Target 'OCD' Sweater Sparks Larger Conversation About Mental Health

November 25th 2015

As ATTN: previously reported Target and other retailers received an incredible amount of backlash on the Internet, earlier this week, for holiday items that appeared to mock mental health disorders. But whether the backlash was justified or an overreaction, the controversy is providing an opening to discuss the severity of mental health issues and mental health stigmas.

By the numbers.

Currently 1 in 5 Americans have a diagnosable mental disorder and 1 in 25 Americans suffer from a debilitating mental illness that disrupts their daily routines and activities, according to the National Institute of Health.

Mental Health data chartNational Alliance on Mental Illness -

Mental Health data chartNational Alliance on Mental Illness -

One of the leading causes of death for people with mental health issues is suicide.

The Center for Disease Control and Prevention reported 41,149 suicide deaths in 2013, the most recent data available for suicide deaths. That's six times the number of deaths from HIV, nearly three times the number of homicide deaths, and approximately the same number of deaths as breast cancer in the U.S.

Related: This Comic Perfectly Explains Why Anxiety and Depression Are so Difficult to Fight

Although nearly all mental health disorders have an increased risk of suicide, the most common mental disorders found in people who commit suicide are schizophrenia and other personality disorders, substance abuse, and major depression according to American Foundation for Suicide Prevention.

Besides claiming lives, mental health disorders are also costing countries a fortune.

Health economists at the World Economic Forum estimated that mental health disorders were the largest cost driver at $2.5 trillion in global costs in 2010 according to the National Mental Health Institute. This means that in 2010 the cost of mental health disorders exceeded the cost of diabetes, cancer, and respiratory disorders combined.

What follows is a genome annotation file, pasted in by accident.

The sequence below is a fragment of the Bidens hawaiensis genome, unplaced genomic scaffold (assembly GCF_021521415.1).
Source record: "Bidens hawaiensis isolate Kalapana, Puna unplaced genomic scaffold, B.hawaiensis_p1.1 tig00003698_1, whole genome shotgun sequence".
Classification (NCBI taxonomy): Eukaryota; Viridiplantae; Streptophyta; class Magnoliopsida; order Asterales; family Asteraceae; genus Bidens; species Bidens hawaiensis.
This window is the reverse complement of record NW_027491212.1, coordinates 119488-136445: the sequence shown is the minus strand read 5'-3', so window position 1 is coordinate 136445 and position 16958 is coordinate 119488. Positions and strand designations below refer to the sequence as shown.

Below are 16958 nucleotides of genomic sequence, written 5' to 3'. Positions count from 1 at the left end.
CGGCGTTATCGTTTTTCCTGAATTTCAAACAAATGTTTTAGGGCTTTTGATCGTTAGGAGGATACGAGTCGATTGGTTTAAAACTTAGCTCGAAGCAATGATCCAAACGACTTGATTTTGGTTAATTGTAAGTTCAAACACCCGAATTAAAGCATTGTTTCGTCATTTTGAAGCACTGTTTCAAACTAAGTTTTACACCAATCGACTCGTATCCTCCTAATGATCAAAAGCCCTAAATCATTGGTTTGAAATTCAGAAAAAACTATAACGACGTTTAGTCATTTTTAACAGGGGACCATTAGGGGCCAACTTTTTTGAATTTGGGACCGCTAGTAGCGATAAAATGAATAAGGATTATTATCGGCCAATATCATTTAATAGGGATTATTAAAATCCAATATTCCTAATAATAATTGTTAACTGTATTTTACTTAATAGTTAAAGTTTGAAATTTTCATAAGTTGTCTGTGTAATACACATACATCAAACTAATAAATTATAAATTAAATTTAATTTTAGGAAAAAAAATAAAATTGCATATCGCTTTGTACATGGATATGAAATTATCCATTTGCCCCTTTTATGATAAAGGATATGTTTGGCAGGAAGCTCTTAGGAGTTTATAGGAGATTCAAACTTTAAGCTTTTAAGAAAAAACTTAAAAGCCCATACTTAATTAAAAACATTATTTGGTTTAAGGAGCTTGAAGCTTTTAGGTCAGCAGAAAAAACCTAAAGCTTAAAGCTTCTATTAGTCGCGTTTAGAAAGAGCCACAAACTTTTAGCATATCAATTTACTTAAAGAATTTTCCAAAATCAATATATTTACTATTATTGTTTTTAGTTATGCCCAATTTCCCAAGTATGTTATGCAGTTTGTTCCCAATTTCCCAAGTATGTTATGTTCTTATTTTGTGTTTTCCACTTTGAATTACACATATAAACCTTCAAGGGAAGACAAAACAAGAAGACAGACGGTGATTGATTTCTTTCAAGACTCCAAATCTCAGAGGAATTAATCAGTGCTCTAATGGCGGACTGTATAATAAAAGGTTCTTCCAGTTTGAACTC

But even with the amount of money spent on mental health care, most disorders are not properly addressed, leading to lack of diagnosis and proper treatment.

Related: 4 People Trying to End the Stigma Around Bipolar Disorder

Mental health perception in the U.S.

Although mental illness affects over 40 million Americans, many people are afraid to speak out. According to Psychology Today, people with mental health disorders fear being judged and mislabeled by others.

That is what motivated actress and singer Demi Lovato to open up about her battle with bipolar disorder and addiction.

Currently Lovato is the spokesperson for the initiative Be Vocal: Speak Up For Mental Health which encourages people to speak more openly about mental health.

In an interview with Women's Health Magazine, Lovato explained her decision.

"It's passion of mine—mental health advocacy—and I've decided to partner up with Be Vocal because it is something that is really powerful when it comes to not only informing people about what mental illness is, but also what you can do to help."

Related: Sarah Silverman Just Perfectly Described What Depression Feels Like

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